- Expect that it will take your baby between 2-5 days to adjust to the new time zone, especially if there’s more than 4 hours difference. Plan your stay and return accordingly.
- The adjustment on your return will be harder than on your way to your destination.
- Keep your calm, stay possitive and consistent and have plan beforehand. You should decide on your schedule (local time) and how you’re going to help your baby adjust to the new time zone, BEFORE leaving.
We hope this information was useful, and we wish you a great family vacation!
Much love, Diana-
Formal sleep training should not happen before your baby is 4 months old, in fact, the ideal time is between 4 and 6 months old.
However, there are many things you can do to ease your sleep training process or to avoid it completely by developing certain routines, even before sleep training can take place, while your baby is younger than 4 months old:
- Early Bedtime: pick a time, between 5:30pm and 7:00pm, that you will consider bedtime. From that time on, keep you baby in the nursery, with the lights down, no noises, no playing, just soothing activities or sleeping. You want to teach your child the difference between day and night as soon as possible, and you want her to learn that night is a time to relax and sleep.
- Bedtime Routine: develop a consistent bedtime routine that involves soothing and calming activities. Remember to keep it short and to be consistent with it. Your baby will associate this routine leads to night time sleep.
- Drowsy but Awake: try to put your baby down on her crib when she’s drowsy but awake. Avoid letting her fall asleep in your arms or while nursing.
- No ‘External’ Soothers: try to keep the external input that your baby gets to fall asleep to a minimum. The goal is to help your baby learn to sleep on her own, and fall back asleep on her own if she wakes up in the middle of the night. So, try not to make her dependant on things/rituals she won’t be able to have without your help. Try to avoid mobiles, pacifiers, rocking, bouncing, bottle/breast… unless it’s bsolutely necessary.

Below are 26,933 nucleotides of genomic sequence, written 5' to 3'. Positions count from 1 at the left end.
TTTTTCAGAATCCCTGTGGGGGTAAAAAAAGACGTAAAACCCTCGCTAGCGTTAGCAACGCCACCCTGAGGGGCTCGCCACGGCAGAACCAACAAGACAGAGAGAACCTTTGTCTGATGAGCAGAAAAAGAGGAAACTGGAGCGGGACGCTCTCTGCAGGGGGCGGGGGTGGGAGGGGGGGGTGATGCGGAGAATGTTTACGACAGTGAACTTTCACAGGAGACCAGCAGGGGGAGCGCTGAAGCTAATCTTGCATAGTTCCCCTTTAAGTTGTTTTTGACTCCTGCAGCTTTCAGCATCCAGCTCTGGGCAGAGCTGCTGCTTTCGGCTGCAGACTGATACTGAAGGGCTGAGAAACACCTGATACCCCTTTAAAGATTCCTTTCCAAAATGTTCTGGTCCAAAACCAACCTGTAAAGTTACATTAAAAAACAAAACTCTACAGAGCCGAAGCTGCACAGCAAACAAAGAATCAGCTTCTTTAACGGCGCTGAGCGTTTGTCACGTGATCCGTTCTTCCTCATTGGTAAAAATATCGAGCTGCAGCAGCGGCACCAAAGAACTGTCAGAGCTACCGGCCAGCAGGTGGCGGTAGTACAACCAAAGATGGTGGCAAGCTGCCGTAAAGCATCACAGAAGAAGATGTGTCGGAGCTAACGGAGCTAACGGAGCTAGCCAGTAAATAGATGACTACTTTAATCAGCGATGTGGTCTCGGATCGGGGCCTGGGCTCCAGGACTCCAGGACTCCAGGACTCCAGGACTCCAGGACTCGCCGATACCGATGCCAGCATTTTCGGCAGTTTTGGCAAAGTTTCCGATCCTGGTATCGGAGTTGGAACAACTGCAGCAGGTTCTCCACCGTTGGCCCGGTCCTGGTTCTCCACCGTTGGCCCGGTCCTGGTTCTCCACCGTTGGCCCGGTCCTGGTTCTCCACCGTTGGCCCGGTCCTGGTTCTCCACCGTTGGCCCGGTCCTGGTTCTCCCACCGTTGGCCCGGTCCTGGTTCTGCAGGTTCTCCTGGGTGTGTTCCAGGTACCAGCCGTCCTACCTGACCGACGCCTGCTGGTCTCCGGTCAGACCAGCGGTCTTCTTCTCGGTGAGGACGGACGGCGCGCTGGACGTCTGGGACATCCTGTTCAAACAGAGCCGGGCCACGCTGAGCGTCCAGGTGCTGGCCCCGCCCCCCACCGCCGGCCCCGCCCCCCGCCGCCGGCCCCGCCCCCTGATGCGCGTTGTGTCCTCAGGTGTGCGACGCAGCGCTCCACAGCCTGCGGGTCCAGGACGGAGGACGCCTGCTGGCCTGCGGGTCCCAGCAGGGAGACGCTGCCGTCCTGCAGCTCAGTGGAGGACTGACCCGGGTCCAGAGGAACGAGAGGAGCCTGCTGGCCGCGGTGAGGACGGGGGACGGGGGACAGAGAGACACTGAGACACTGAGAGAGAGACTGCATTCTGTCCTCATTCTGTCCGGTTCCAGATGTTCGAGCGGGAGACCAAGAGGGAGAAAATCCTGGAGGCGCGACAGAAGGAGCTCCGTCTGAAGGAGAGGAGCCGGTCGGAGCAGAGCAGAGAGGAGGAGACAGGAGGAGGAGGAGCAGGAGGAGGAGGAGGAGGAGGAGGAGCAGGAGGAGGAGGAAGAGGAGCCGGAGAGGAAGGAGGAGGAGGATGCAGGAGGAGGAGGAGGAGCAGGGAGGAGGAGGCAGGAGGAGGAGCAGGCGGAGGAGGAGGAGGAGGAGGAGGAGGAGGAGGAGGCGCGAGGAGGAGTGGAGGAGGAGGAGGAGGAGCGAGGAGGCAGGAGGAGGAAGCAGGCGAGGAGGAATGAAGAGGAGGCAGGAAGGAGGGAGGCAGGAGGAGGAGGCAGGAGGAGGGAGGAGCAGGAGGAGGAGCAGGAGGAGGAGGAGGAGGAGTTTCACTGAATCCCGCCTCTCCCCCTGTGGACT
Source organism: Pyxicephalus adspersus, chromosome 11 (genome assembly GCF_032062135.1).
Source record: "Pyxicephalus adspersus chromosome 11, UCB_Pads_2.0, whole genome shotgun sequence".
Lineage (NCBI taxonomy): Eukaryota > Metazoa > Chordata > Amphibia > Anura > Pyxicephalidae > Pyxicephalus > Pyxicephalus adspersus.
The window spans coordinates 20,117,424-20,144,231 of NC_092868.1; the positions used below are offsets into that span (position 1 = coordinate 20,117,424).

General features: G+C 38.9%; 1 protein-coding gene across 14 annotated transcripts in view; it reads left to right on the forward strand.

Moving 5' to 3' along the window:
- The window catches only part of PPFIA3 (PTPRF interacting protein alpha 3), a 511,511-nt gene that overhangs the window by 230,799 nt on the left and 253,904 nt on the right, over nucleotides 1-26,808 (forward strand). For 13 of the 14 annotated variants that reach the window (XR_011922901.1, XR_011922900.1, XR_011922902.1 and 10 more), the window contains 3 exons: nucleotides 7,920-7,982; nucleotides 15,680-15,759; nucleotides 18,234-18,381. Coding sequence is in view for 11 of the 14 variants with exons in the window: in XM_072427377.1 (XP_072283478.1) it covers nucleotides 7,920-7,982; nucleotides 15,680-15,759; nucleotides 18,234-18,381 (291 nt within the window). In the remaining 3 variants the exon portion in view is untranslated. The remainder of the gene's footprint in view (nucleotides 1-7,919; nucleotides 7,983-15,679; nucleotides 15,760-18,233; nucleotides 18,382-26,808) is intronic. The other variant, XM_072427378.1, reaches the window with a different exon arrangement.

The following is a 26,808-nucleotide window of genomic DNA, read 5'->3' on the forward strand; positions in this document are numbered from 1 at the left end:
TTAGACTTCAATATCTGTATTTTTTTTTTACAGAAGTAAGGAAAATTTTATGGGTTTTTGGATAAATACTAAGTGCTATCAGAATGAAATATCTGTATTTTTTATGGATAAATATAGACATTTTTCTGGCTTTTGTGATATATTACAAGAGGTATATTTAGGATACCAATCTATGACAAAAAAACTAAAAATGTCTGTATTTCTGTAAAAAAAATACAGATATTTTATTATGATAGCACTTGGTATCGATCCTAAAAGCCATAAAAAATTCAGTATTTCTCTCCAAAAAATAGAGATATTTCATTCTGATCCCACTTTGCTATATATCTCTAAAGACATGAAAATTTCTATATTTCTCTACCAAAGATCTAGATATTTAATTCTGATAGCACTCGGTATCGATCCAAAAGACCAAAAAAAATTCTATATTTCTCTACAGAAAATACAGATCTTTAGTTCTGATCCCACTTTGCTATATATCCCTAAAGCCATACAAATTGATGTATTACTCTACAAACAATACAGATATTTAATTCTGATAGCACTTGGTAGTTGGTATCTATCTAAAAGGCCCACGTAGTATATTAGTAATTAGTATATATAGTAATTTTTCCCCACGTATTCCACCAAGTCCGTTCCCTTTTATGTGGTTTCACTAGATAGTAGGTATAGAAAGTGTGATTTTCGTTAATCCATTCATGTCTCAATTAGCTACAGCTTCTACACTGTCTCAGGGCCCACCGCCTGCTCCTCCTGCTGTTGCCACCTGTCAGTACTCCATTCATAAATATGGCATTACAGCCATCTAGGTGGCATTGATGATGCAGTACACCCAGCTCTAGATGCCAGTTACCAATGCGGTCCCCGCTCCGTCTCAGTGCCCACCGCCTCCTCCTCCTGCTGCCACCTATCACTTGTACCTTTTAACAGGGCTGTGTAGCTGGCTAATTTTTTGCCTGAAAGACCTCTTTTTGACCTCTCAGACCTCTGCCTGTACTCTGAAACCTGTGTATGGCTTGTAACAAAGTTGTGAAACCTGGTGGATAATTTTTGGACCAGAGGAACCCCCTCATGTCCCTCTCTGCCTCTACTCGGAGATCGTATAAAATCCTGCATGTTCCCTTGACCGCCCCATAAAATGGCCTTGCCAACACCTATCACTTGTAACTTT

- Know your Baby: keep a log of your baby’s feeding times, bowel movements, sleeping times and mood. The goal is for you to understand your baby’s biorythm, and to learn to identify your baby’s clues. This will be unvaluable information that you’ll use during the sleep training process.
- Consistent Schedule: This is a hard one, especially at the begining; but try to be somewhat consistent with your baby’s schedule, it’s particularly important to help her develop consistent waking time, bedtime and feeding times.
- Let your Baby Sleep: It sounds simple, but it usually isn’t so. Newborns need to sleep many hours a day, sometimes as much as 20. Do not feel obligated to have your baby awake because you have visitors, do not disturb your baby’s sleep because you have company, do not try to keep your baby awake so you can play with her a little longer. Babies need sleep to develop and grow properly, let it happen from the begining.
If you follow these routines from the begining, your sleep training process will much easier whenever it takes place.
Sweet dreams, Diana-
“Children thrive on schedules”
That’s not just a statement or our opinion, it’s a fact! Children do develop better, grow better, behave better… when they know what to expect from their days, when a routine (this doesn’t mean it has to be boring!) is in place for them to follow. Additionally, once they have a set schedule, parents will be able to better plan and organize their day and will be able to get more things done for themselves.